The first time I heard that I had fears was during an intensive leadership program (now part of the BB&T Leadership Institute). This was 10 years ago, and I can remember thinking, “that’s interesting” followed by “other people have fears, but not me.” Then I slammed on the gas and spun tires out of the parking lot.
At the time, it wasn’t okay to talk about your weaknesses as a leader, much less what you are afraid of. But times change. As authenticity becomes more and more crucial to our effectiveness as leaders, so does our ability to own up to our flaws and transparently share what scares the bejeezus out of us.
The tough part is, we may not know what scares us. Sure it’s easy to say “a bad economy” scares us, or “not making payroll” scares us, or “the Redskins never winning another game” scares us, but what I mean by fears are those deep seated, psychologically driven fears that have been a part of who we are since childhood.
Examples of Deep-Rooted Fears (Not my fears of course, but you know, general fears):
- I’m afraid of looking stupid.
- I’m afraid of not being liked.
- I’m afraid of hurting feelings.
- I’m afraid of losing respect.
- I’m afraid of failure.
- I’m afraid of making a mistake.
- I’m afraid of losing control.
- I’m afraid of not being pretty enough.
These fears are tied to what we value as well as the key drivers in our lives, such as “Be Strong!” “Be Perfect!” “Be Liked!”
We don’t always know what we are afraid of because we don’t recognize the connection between our response and the fears triggered. Yes, we might recognize anxiety or worry, but our fears can show up in crazier ways. For example, if we make a mistake, we might experience a millisecond of fear, which turns into anger, and then we go yell at the dog, convinced he deserved it. We might have a bad relationship with someone, all based on the fact that they threaten us way down deep (How’s your relationship with someone who unintentionally makes you feel stupid?).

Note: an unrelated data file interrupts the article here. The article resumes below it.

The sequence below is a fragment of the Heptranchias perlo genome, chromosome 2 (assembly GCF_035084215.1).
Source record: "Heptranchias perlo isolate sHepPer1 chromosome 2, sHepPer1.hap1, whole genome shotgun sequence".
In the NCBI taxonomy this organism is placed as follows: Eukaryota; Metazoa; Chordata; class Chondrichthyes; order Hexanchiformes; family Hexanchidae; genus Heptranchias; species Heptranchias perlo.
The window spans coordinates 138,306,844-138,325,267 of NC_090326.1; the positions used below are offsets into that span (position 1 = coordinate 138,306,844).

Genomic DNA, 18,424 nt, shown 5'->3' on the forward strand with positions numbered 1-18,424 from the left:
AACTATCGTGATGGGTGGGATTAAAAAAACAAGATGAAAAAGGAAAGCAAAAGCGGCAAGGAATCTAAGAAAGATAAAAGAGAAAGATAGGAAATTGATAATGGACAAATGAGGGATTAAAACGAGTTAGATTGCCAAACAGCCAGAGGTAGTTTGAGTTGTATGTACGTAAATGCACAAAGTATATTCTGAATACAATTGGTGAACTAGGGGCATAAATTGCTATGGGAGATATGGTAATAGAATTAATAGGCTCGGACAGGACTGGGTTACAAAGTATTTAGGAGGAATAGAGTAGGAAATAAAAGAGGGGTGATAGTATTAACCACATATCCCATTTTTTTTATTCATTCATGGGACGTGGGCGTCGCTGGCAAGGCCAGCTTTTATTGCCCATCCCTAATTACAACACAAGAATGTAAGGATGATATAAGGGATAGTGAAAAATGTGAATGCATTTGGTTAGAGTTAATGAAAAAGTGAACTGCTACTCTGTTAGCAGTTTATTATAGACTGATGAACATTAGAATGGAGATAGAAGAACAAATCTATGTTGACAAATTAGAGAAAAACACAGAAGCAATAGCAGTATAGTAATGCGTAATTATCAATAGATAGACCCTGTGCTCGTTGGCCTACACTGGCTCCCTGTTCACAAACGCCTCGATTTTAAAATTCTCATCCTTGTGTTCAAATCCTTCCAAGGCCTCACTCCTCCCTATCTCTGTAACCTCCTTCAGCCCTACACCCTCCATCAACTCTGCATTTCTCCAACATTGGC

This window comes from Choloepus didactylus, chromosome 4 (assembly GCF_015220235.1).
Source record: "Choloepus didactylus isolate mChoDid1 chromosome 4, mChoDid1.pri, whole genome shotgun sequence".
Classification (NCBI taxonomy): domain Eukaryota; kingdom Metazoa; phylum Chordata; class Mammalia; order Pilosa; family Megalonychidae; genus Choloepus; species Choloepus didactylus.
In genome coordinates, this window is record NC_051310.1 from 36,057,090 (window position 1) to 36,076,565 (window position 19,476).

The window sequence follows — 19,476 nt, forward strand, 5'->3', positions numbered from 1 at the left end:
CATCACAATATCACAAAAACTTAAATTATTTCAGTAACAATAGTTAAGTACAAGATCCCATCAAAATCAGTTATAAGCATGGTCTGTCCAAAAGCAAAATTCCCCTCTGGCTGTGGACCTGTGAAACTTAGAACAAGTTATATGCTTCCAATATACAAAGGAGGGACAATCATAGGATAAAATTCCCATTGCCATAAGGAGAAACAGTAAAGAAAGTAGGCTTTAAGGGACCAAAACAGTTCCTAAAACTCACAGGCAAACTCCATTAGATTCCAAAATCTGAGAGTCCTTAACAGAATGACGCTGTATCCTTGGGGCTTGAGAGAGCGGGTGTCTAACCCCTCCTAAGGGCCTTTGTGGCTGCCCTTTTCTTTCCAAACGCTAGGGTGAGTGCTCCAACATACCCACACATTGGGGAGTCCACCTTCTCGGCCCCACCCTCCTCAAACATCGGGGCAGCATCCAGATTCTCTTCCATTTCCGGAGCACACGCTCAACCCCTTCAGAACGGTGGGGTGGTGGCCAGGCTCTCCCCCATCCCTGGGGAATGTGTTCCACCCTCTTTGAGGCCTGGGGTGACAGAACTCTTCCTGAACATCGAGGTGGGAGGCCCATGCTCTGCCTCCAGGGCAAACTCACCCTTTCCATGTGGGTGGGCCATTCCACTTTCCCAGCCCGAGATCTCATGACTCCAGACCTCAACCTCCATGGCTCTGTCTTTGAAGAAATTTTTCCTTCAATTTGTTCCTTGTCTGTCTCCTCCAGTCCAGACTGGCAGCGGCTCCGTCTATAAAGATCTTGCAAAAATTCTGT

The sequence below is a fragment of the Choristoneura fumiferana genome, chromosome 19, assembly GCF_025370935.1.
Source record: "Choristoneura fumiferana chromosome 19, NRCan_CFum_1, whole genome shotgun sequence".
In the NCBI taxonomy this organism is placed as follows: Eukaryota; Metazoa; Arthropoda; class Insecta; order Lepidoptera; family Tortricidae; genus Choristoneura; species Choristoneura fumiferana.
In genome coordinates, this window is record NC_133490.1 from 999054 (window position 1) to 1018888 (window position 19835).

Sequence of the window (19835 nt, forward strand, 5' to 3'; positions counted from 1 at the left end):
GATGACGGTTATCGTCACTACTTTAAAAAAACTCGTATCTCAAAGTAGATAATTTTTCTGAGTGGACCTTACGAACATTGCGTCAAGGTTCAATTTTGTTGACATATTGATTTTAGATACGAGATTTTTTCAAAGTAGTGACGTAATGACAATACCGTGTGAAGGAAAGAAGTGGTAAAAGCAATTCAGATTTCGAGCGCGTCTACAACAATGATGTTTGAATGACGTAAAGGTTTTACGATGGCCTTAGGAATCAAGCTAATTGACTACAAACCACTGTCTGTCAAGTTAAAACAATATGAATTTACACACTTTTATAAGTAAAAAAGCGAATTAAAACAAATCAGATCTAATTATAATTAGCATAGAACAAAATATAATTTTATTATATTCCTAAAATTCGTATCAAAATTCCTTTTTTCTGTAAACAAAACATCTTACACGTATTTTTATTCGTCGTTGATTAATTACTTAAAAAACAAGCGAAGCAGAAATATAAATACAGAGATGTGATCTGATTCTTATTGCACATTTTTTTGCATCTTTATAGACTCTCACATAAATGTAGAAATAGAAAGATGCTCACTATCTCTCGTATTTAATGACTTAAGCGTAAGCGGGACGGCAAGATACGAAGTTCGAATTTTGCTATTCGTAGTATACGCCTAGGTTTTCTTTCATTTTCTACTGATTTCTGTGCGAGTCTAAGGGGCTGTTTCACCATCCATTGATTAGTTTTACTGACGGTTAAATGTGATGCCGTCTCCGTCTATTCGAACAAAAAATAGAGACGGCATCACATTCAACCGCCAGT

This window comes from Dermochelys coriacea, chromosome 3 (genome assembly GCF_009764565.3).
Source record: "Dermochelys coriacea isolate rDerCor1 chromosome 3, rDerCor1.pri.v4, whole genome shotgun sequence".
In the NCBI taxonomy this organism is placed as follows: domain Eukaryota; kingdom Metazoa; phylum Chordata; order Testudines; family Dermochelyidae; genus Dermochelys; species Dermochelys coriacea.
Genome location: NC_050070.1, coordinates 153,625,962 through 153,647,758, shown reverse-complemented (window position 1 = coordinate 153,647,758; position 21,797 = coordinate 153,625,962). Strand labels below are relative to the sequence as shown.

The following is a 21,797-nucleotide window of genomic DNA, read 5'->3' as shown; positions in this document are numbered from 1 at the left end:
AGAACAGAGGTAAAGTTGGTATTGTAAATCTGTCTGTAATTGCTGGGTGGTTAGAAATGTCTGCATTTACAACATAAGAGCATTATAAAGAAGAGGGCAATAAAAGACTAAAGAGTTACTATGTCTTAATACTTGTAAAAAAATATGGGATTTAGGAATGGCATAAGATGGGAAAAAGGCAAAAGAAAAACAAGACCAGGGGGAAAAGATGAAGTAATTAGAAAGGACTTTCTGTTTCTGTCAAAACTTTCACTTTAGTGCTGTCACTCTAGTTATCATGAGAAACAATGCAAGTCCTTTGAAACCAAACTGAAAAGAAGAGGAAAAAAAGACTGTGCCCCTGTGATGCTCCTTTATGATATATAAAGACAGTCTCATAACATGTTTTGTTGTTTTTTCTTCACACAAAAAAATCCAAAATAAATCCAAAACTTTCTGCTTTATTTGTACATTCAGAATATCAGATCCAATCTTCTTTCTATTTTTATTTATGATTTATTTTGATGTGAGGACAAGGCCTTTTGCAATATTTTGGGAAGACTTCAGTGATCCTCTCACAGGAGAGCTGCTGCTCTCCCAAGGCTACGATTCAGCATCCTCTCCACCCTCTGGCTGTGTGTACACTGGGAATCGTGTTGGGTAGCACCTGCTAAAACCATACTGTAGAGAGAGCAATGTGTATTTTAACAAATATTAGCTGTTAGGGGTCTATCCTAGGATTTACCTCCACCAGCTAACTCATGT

The trick is to recognize our reactions and what may drive them: fear. Fears are normal, healthy even, as long as they serve us well. It’s only when they are in the driver’s seat of our lives, occupying our thoughts, controlling our actions, and souring our relationships that they become a problem.
Awareness Then Choice
A week after the “you have fears, you big baby” leadership program (not fair, or true, but it’s how I felt), I was talking to a friend at work about the experience and started tearing up (my eyes were sweating, as my 10 year old once said). In that ten-minute conversation, I realized for the first time that I had fears, I knew where they came from (more or less), and as in all things, I get to choose my responses. Awareness was my first step- and I’ve spent the past 10 years figuring out how to respond to my fears effectively. Does it always work? No. I still have fears; we all do. But I’m getting better at pausing before I yell at the dog.